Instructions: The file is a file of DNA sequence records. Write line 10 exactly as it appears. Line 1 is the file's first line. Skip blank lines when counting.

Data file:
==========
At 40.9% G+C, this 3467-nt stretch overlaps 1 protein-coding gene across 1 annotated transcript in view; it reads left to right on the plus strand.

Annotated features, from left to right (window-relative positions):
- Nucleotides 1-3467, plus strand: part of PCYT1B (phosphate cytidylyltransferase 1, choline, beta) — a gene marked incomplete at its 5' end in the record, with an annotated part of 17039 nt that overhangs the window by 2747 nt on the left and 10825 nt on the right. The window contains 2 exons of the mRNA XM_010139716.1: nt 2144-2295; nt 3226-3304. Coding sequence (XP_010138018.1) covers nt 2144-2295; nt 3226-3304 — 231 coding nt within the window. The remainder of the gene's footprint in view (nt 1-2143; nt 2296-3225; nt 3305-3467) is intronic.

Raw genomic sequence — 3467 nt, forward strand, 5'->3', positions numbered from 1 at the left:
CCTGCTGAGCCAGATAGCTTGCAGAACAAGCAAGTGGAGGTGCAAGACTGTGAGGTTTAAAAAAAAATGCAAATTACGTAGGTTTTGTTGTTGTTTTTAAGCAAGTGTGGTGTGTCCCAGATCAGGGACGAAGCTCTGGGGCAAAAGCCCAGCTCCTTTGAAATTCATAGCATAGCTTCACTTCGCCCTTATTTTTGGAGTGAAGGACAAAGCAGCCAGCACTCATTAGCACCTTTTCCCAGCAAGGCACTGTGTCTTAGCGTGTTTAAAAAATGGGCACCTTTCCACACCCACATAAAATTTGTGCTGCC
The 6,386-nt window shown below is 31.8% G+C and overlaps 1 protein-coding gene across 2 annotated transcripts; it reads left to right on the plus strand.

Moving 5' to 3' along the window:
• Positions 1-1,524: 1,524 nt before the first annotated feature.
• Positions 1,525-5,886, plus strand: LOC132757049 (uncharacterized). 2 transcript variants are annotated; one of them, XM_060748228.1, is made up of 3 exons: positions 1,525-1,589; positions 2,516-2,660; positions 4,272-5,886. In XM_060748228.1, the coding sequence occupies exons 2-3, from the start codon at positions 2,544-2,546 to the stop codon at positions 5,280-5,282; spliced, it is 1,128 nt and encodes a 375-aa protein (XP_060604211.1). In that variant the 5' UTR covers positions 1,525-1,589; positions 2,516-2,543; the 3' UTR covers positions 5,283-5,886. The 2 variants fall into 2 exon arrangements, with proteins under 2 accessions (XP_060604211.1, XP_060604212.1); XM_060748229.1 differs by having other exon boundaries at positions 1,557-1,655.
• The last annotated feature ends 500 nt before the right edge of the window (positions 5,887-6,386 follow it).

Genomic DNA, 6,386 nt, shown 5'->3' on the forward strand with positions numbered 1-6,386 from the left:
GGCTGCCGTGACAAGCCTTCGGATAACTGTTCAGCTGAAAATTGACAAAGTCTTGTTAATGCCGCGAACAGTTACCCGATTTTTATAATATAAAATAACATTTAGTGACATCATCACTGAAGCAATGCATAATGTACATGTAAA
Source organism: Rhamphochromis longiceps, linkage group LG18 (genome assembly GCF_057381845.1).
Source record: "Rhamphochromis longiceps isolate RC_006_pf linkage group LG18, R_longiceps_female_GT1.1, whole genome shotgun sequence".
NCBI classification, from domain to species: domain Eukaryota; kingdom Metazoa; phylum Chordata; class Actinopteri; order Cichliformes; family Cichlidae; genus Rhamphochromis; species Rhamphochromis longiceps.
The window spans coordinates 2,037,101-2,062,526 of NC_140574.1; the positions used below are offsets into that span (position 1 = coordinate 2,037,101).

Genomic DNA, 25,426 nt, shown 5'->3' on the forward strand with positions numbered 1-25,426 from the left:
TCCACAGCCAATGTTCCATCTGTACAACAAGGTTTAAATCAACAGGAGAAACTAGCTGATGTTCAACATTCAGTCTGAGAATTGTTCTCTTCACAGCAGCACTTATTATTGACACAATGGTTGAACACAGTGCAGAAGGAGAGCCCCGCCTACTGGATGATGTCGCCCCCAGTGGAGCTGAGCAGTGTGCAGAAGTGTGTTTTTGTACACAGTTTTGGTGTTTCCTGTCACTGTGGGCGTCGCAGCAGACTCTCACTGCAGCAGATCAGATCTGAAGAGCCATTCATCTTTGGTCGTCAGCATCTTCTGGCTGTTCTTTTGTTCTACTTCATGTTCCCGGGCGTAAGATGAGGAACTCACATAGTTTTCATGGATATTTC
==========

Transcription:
• The last annotated feature ends 500 nt before the right edge of the window (positions 5,887-6,386 follow it).